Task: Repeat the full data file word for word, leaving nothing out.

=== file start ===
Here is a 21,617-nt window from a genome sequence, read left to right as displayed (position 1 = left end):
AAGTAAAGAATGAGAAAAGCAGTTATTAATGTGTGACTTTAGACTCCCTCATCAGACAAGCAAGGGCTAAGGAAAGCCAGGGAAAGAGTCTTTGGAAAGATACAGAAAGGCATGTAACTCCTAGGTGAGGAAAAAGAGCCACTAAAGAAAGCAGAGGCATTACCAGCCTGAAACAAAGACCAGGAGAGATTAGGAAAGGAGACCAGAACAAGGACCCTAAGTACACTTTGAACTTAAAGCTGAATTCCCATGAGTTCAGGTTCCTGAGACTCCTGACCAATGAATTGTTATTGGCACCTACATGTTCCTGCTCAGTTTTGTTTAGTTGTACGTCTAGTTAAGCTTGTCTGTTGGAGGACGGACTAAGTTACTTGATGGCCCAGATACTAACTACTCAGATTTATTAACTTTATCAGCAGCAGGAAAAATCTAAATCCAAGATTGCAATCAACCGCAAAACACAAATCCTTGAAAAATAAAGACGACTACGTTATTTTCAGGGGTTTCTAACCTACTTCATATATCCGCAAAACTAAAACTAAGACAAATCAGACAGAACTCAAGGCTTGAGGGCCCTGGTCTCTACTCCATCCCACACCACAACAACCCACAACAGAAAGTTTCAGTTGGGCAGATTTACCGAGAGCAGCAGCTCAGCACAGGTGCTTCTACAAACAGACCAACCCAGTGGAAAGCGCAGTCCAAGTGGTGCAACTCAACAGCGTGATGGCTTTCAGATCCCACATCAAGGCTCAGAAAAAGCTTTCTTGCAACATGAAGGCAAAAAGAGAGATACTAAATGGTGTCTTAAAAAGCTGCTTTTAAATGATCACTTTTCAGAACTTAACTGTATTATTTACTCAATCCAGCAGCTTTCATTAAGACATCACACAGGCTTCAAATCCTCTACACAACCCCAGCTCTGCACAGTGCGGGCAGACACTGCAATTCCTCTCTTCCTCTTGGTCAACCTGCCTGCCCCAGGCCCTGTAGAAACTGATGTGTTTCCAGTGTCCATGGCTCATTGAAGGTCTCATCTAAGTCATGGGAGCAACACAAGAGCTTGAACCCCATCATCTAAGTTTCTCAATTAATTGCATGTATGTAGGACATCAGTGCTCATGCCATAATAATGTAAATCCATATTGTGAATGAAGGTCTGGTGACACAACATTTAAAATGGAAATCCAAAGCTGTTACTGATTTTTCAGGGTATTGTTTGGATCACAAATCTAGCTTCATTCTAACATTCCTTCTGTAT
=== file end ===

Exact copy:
Here is a 21,617-nt window from a genome sequence, read left to right as displayed (position 1 = left end):
AAGTAAAGAATGAGAAAAGCAGTTATTAATGTGTGACTTTAGACTCCCTCATCAGACAAGCAAGGGCTAAGGAAAGCCAGGGAAAGAGTCTTTGGAAAGATACAGAAAGGCATGTAACTCCTAGGTGAGGAAAAAGAGCCACTAAAGAAAGCAGAGGCATTACCAGCCTGAAACAAAGACCAGGAGAGATTAGGAAAGGAGACCAGAACAAGGACCCTAAGTACACTTTGAACTTAAAGCTGAATTCCCATGAGTTCAGGTTCCTGAGACTCCTGACCAATGAATTGTTATTGGCACCTACATGTTCCTGCTCAGTTTTGTTTAGTTGTACGTCTAGTTAAGCTTGTCTGTTGGAGGACGGACTAAGTTACTTGATGGCCCAGATACTAACTACTCAGATTTATTAACTTTATCAGCAGCAGGAAAAATCTAAATCCAAGATTGCAATCAACCGCAAAACACAAATCCTTGAAAAATAAAGACGACTACGTTATTTTCAGGGGTTTCTAACCTACTTCATATATCCGCAAAACTAAAACTAAGACAAATCAGACAGAACTCAAGGCTTGAGGGCCCTGGTCTCTACTCCATCCCACACCACAACAACCCACAACAGAAAGTTTCAGTTGGGCAGATTTACCGAGAGCAGCAGCTCAGCACAGGTGCTTCTACAAACAGACCAACCCAGTGGAAAGCGCAGTCCAAGTGGTGCAACTCAACAGCGTGATGGCTTTCAGATCCCACATCAAGGCTCAGAAAAAGCTTTCTTGCAACATGAAGGCAAAAAGAGAGATACTAAATGGTGTCTTAAAAAGCTGCTTTTAAATGATCACTTTTCAGAACTTAACTGTATTATTTACTCAATCCAGCAGCTTTCATTAAGACATCACACAGGCTTCAAATCCTCTACACAACCCCAGCTCTGCACAGTGCGGGCAGACACTGCAATTCCTCTCTTCCTCTTGGTCAACCTGCCTGCCCCAGGCCCTGTAGAAACTGATGTGTTTCCAGTGTCCATGGCTCATTGAAGGTCTCATCTAAGTCATGGGAGCAACACAAGAGCTTGAACCCCATCATCTAAGTTTCTCAATTAATTGCATGTATGTAGGACATCAGTGCTCATGCCATAATAATGTAAATCCATATTGTGAATGAAGGTCTGGTGACACAACATTTAAAATGGAAATCCAAAGCTGTTACTGATTTTTCAGGGTATTGTTTGGATCACAAATCTAGCTTCATTCTAACATTCCTTCTGTAT